Darwyn Cooke’s second Parker adaptation, The Outfit, is my personal favorite. It retains Stark’s classic style while adding more of Cooke’s artistic vision to the story. It contains both the story taking place in the original Outfit, along with the Parker book preceding it, The Man With the Getaway Face. Parker has his face changed in order to avoid The Outfit: The Mega Mafioso Corporation, running rackets across the US, who continue to pursue after Parker due to the events of The Hunter. Parker’s new identity is revealed by an associate from an armored car heist, Skim Lasker, and Parker has to team up with another associate, Handy McKay, in order to take on the The Outfit by robbing them blind and bringing in new management. This story both concludes the arc started in The Hunter and sets up characters who will return in Cooke’s next Parker adaptation, The Score.
The story is both more, and less faithful than the film adaptation. The characters are the same as those from the Richard Stark novel, yet some of these characters are brought in earlier in the comic than their introduction into the classic novels. The primary characters to mention are Wyzca, and Grofield (spelled Grofeld in book version, and changed back to Grofield in The Score). Unlike Parker, Grofield is upbeat, humorous, but still a professional, making him the perfect teammate for Parker, who carries a permanent scowl, and rarely has a sense of humor. Wyzca is in one segment and manipulates two of The Outfit’s employees against each other. Grofield works directly with Parker and Handy to knock over one of The Outfits operations. Both of these scenes are part of four heists drawn in different art styles by Cooke. My favorite scene in the John Flynn film adaptation of The Outfit surrounding a stolen car dealer, his brother and his brother’s nymphomaniac wife is missing from Cooke’s adaptation, but is replaced with Grofield’s introduction and a condensed version of The Man With the Getaway Face. I love both of these new scenes and enjoy that Cooke plays around with the Parker storyline and adds his own ideas to it.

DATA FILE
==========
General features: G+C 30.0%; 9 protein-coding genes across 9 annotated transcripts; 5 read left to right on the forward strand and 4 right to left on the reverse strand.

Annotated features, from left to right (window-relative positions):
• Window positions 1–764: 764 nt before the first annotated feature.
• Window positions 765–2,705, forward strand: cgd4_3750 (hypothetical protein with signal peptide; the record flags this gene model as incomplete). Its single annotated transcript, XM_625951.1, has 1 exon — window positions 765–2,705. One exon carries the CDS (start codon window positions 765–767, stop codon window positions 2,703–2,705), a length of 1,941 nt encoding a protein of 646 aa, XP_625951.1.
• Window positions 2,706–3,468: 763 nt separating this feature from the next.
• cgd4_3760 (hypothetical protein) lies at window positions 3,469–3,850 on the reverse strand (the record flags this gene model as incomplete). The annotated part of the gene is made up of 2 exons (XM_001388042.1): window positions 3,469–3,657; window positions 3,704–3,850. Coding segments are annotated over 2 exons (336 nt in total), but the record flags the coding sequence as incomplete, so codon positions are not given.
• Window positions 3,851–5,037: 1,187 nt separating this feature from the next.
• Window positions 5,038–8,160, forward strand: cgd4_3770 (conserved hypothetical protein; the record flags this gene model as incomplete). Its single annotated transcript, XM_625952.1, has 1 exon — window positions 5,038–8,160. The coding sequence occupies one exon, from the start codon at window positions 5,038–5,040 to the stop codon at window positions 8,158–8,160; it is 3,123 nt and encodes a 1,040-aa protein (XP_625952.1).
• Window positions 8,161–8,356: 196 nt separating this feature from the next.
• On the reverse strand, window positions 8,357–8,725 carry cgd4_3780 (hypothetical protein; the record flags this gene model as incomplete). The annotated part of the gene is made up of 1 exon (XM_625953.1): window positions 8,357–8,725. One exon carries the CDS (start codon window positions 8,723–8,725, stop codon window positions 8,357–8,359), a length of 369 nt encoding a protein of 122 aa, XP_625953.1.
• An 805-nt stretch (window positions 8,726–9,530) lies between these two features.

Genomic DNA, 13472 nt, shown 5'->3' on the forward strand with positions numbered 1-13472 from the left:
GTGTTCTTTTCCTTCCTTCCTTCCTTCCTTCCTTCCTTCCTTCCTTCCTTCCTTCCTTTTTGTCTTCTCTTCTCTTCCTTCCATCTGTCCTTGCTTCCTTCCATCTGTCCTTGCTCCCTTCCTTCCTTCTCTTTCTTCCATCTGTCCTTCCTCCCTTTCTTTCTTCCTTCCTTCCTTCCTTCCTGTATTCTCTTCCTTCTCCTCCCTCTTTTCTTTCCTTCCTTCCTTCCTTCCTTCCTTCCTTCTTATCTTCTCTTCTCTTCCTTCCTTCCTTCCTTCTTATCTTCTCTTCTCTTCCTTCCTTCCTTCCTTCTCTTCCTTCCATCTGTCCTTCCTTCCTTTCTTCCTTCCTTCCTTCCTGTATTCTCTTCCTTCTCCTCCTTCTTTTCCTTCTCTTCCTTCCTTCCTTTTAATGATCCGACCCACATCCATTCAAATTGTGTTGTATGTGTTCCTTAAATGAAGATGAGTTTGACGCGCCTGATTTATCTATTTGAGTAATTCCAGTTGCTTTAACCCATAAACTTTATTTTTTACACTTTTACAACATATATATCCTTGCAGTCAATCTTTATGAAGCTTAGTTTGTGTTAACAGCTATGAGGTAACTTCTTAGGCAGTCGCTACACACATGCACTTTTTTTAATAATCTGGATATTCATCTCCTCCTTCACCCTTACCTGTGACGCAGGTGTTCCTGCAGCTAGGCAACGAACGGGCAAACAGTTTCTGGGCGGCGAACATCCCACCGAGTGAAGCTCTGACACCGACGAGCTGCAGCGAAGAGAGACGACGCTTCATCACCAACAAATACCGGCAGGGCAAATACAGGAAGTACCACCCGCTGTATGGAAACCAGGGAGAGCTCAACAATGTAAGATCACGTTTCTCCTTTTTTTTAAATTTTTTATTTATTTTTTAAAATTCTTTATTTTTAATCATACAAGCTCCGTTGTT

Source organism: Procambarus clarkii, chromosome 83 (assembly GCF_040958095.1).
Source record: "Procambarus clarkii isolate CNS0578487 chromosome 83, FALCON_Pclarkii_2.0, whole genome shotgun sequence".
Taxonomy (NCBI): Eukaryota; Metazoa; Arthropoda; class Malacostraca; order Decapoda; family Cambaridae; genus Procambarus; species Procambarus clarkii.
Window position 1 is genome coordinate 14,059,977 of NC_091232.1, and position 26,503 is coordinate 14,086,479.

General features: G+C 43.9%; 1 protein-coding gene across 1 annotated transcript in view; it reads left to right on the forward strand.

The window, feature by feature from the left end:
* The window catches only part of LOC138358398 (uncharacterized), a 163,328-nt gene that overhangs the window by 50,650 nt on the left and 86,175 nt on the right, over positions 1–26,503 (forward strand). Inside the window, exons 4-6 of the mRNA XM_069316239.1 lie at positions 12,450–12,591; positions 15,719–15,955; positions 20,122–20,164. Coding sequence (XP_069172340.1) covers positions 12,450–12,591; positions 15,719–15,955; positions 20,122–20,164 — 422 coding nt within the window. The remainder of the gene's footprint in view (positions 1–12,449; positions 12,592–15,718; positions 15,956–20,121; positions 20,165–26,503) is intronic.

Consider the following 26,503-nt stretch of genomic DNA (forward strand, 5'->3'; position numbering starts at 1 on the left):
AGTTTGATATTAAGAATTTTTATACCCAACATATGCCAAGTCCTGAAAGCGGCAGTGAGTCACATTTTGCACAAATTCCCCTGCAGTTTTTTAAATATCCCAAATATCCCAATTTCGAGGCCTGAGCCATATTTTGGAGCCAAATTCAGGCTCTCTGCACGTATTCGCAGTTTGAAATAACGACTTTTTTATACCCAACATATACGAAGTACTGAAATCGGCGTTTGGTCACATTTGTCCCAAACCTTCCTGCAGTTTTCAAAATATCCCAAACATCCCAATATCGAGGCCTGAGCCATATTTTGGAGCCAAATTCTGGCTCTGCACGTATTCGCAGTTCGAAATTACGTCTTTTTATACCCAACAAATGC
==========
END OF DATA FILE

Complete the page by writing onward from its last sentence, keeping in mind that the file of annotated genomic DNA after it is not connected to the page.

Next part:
The Outfit is a lot more action packed. It has a massive gunfight at the end, compared to the climax of The Hunter which was much more calm and atmospheric. The sequence revolving around four heists from different crews that knock off The Outfit has varying art styles that show off the different dynamics of each operation and heister, and keeps the heists interesting. If Darwyn Cooke retained his usual retro cartoonish, but classy style throughout all four heists, it would have gotten stale, and unnecessary. Cooke proves he knows the perfect point in which to change up the aesthetic in order to keep the readers interest –– plus there was already a great armored car heist during the first chapter using Cooke’s usual Parker art style.
Darwyn Cooke’s adaptation of The Outfit keeps the spirit of Parker alive while also allowing Cooke to bring in more of his creativity to the project. This comic is one of my favorite reads, and my favorite of Cooke’s work on Parker. Read it, but read The Hunter first, because together, they are a crime epic.
Favorite Scene: The entire first chapter is balls to the wall. It starts with a kickass, James Bond style attempted assassination, that contains an amazing rendition of Bett Harrow in all her twisted, sexy glory. It moves on to a great flashback/adaptation of The Man With the Getaway Face that contains a bitchin’ armored car heist. It then moves into a great interrogation scene that shows Parker at his most brutal. This entire sequence is classic.
Written By Tyler Ducheneaux
Images by Darwyn Cooke